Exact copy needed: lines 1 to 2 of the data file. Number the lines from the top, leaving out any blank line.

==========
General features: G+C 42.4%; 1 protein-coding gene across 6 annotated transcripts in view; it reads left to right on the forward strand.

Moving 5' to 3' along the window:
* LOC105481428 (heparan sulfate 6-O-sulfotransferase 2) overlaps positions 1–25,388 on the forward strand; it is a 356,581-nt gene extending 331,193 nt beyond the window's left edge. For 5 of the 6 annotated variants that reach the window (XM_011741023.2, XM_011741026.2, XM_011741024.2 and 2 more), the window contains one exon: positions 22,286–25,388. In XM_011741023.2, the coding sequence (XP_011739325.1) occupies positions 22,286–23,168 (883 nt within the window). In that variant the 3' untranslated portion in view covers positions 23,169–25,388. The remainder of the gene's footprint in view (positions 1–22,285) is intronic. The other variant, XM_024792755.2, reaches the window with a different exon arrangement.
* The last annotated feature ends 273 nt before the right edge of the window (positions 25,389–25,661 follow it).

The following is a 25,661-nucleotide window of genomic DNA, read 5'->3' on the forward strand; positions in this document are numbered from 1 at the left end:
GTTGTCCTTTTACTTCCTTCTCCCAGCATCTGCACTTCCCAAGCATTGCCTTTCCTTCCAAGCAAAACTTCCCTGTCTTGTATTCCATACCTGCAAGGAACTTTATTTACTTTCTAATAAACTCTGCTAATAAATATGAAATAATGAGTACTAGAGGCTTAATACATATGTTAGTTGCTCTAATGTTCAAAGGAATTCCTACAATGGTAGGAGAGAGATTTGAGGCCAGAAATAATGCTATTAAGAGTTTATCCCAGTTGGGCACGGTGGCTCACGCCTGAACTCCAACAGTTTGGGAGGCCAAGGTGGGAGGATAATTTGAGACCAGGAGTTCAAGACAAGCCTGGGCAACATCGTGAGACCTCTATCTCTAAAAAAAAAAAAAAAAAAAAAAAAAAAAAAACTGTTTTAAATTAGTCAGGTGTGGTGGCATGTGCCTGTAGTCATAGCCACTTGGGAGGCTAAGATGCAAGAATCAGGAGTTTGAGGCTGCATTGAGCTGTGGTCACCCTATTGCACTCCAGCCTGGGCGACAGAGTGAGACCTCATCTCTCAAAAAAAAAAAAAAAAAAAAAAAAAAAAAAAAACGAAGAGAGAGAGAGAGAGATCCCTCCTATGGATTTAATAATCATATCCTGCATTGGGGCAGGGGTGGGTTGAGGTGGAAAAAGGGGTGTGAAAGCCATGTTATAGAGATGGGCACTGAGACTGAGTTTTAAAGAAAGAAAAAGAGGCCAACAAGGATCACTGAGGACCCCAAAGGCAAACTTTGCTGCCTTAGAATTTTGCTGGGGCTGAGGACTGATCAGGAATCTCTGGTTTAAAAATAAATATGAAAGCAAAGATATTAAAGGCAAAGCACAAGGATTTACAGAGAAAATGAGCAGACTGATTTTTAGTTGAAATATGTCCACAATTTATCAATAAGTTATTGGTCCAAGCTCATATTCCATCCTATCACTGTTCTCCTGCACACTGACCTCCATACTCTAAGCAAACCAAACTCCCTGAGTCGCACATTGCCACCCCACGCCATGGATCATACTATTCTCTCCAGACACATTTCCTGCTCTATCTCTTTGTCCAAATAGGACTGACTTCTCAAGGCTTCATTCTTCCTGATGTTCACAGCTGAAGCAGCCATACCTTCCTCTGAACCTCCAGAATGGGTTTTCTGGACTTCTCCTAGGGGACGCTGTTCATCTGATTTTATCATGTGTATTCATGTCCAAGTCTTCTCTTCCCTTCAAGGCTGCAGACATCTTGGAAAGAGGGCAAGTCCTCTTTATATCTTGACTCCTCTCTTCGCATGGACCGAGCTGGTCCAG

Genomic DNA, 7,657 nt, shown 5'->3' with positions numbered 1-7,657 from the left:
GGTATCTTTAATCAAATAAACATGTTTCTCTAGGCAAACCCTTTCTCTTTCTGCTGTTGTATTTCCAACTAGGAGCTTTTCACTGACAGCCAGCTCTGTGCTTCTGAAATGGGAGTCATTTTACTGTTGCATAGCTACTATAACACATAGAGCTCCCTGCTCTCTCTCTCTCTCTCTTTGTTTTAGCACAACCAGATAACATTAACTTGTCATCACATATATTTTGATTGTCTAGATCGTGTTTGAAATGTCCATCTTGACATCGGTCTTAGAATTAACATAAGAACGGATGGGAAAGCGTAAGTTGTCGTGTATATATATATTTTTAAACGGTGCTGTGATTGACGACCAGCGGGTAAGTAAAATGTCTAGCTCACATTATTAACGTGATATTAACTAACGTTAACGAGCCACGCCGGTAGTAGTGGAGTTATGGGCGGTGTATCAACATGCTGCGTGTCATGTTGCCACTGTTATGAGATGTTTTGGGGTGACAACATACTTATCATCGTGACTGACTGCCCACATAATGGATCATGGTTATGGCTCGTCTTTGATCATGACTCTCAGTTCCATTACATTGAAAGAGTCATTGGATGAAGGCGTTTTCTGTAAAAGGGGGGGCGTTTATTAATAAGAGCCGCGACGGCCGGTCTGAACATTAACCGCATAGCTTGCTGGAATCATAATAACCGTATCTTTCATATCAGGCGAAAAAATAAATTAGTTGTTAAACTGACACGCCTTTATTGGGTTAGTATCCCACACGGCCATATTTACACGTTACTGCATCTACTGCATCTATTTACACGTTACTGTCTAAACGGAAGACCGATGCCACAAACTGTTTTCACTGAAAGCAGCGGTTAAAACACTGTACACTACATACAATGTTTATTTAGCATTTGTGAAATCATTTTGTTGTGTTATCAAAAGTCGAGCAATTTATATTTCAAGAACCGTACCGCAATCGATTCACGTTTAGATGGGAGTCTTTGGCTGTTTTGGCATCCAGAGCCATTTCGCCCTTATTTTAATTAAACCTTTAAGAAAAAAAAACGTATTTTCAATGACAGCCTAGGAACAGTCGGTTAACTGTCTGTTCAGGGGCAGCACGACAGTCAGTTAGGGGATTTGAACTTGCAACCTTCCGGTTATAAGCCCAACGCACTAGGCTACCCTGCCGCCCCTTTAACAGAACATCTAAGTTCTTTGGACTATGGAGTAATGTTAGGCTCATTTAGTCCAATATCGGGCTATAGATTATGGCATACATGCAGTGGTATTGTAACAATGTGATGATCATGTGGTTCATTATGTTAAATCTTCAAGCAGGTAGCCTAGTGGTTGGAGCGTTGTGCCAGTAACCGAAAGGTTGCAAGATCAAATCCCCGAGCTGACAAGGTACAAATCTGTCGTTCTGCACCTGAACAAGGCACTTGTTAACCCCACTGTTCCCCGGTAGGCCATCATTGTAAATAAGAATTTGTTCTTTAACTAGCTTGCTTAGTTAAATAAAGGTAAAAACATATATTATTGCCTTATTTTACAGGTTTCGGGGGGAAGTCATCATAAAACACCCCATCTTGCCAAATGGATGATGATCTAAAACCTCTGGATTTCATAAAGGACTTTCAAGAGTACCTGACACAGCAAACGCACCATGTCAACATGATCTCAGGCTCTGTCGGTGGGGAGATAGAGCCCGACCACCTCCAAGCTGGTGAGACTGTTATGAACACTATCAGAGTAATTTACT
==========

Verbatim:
General features: G+C 42.4%; 1 protein-coding gene across 6 annotated transcripts in view; it reads left to right on the forward strand.

Moving 5' to 3' along the window: